Case for nuclear wanes as grids adapt to renewable energy

The UK is wasting a huge sum on nuclear energy at a time when low-carbon sources can provide a growing share of the world's electricity supply, writes Paul Dorfman 
<p>A computer generated image of the planned new reactor at Hinkley, western England, which many observers now view as an expensive folly (Image by EDF Energy Media)</p>

A computer generated image of the planned new reactor at Hinkley, western England, which many observers now view as an expensive folly (Image by EDF Energy Media)

It was widely reported last month that Chinese President Xi Jinping and UK Prime Minister David Cameron had struck a deal to try to reinvigorate UK’s stalling nuclear ambitions, but the reality is nothing has been signed yet, despite the huge financial incentives being offered by the Treasury to French and Chinese nuclear corporations.
There’s a strong consensus amongst UK commentators about the huge financial burden on taxpayers, as Hinkley would lock the UK into an index-linked 35-year contract for electricity, at twice the price consumers currently pay, on top of a £2 billion (19.2 billion yuan) loan guarantee.
If a contract is signed, China General Nuclear Power Corporation (CGN) would take a one-third share in the troubled French EDF project at Hinkley C, with a promise to build and operate Chinese-designed reactors on UK soil.
Whilst China may be prepared to lose money on its investment in UK nuclear in order to open up the international market for Chinese nuclear industry, plans for nuclear worldwide are stuttering. Both fully-developed and fast-industrialising economies are moving away from old-style baseload power models built around large coal and nuclear plants.
This shift is based on a more rounded strategy for energy, which involves deploying large arrays of on- and off-shore wind and solar renewable energy. These will be complemented by flexible gas-fired back-up plants and combined with energy efficiency and conservation, demand-side management, energy load-balancing, big transmission grid upgrades and local distribution.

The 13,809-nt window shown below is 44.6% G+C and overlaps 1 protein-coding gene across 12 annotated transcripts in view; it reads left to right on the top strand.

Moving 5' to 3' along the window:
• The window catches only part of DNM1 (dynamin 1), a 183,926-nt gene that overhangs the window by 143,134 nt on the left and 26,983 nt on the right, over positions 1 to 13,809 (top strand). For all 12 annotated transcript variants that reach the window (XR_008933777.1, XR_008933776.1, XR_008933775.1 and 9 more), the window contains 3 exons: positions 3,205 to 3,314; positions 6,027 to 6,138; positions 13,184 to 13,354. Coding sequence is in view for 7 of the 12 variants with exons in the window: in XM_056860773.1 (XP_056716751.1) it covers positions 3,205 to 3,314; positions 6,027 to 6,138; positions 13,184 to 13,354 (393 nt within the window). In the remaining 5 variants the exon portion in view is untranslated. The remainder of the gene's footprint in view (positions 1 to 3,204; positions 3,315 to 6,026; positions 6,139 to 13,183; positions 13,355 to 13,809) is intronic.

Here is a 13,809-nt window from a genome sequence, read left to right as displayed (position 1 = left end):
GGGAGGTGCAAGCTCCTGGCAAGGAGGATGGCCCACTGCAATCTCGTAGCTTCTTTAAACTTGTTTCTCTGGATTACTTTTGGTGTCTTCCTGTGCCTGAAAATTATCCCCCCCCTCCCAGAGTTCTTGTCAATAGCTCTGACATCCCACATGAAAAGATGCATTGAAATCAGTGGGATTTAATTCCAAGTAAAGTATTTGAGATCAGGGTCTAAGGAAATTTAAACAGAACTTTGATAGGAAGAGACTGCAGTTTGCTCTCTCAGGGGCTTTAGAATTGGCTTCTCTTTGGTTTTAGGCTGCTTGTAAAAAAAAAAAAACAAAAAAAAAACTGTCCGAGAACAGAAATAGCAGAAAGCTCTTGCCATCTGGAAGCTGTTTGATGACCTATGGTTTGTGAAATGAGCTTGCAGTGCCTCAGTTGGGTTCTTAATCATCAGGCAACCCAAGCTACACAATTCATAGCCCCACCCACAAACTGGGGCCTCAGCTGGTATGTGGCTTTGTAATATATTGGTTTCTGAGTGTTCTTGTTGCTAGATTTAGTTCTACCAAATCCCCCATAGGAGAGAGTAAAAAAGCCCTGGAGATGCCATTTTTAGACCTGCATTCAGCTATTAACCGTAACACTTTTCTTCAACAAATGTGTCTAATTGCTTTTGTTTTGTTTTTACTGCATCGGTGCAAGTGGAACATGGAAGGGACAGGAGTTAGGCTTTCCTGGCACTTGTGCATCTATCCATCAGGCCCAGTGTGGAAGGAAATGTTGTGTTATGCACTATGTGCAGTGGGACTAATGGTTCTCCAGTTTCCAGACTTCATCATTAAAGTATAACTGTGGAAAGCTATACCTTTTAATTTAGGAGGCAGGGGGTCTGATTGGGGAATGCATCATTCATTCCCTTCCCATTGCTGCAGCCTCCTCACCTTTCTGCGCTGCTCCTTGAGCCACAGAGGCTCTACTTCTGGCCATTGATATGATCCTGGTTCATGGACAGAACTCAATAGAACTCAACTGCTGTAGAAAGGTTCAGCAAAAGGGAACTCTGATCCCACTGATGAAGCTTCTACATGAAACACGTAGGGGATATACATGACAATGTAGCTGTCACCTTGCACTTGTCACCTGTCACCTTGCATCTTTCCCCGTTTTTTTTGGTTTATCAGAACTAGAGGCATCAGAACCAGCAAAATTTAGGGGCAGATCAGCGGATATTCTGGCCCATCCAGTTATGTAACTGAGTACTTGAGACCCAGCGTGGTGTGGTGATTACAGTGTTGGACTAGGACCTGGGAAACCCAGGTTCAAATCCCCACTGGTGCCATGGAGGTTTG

Accordingly, it seems that the next industrial evolution will be renewable. So the question remains, why persist with nuclear? Looking at the economics of generating from nuclear in both OECD and developing countries, it’s easy to see how public money could be better spent to much greater effect.
One of the reasons is that nuclear has had a makeover, with the industry now presenting itself as a partial response to global warming. This is despite the industry’s obvious environmental and logistical flaws.
The UK Institute of Mechanical Engineers warns that proposed new reactors, together with radioactive waste stores including spent fuel, will be generally located on coasts, potentially vulnerable to sea-level rise, flooding, storm surge and tsunamis. It adds: “Nuclear sites, based on the coastline, may need considerable investment to protect them against rising sea levels, or even abandonment or relocation in the long term.”
The World Nuclear Association maintains that nuclear power capacity worldwide is increasing steadily, with more reactors under construction in 13 countries. They say that countries are either planning to build for the first time (Belarus and United Arab Emirates), have signed contracts (Lithuania and Turkey), or have some plans to build (Bangladesh, Jordan, Poland, and Vietnam).
In contrast, the arguably more independent World Nuclear Industry Status Report describes a declining trend, with annual nuclear electricity generation reaching a maximum of 266 GW in 2006 and dropping to 235 GW in 2013 – with 50 fewer operating reactors than the peak in 2002, and total installed capacity comparable to levels last seen two decades ago. This decline is also confirmed in BP’s recent ‘Energy Outlook’.  
Financial risk 
Moreover, a sense of unease persists about the risk to people, the environment and to the future of nuclear energy from another major accident. Reactor malfunctions related to “beyond design-base” cascading events, such as the Fukushima disaster, are the single largest financial risk – far outweighing the combined effect of market, credit, construction and operational dangers.
In trying to prevent such accidents, reactors have become much more expensive, complex, and therefore difficult to build on time and on budget. New-builds are only likely to go ahead with the help of large public subsidies and loan guarantees, including long-term power purchase agreements.
This is because the private sector can’t afford to build new nuclear plants themselves, since new-builds are high-value, high-risk projects with a marked tendency for significant delay, cost overruns and investor risk.
For example, in Finland Teollisuuden Voima Oyj (TVO) is pressing a €2.7 billion compensation claim for severe delays to the French-designed EPR nuclear power plant at Olkiluoto. In turn, the French are demanding €3.5 billion from TVO. The project’s turnkey price was €3 billion in 2005 and the current estimated price stands at €8.5 billion, with a construction time of 13 years and rising.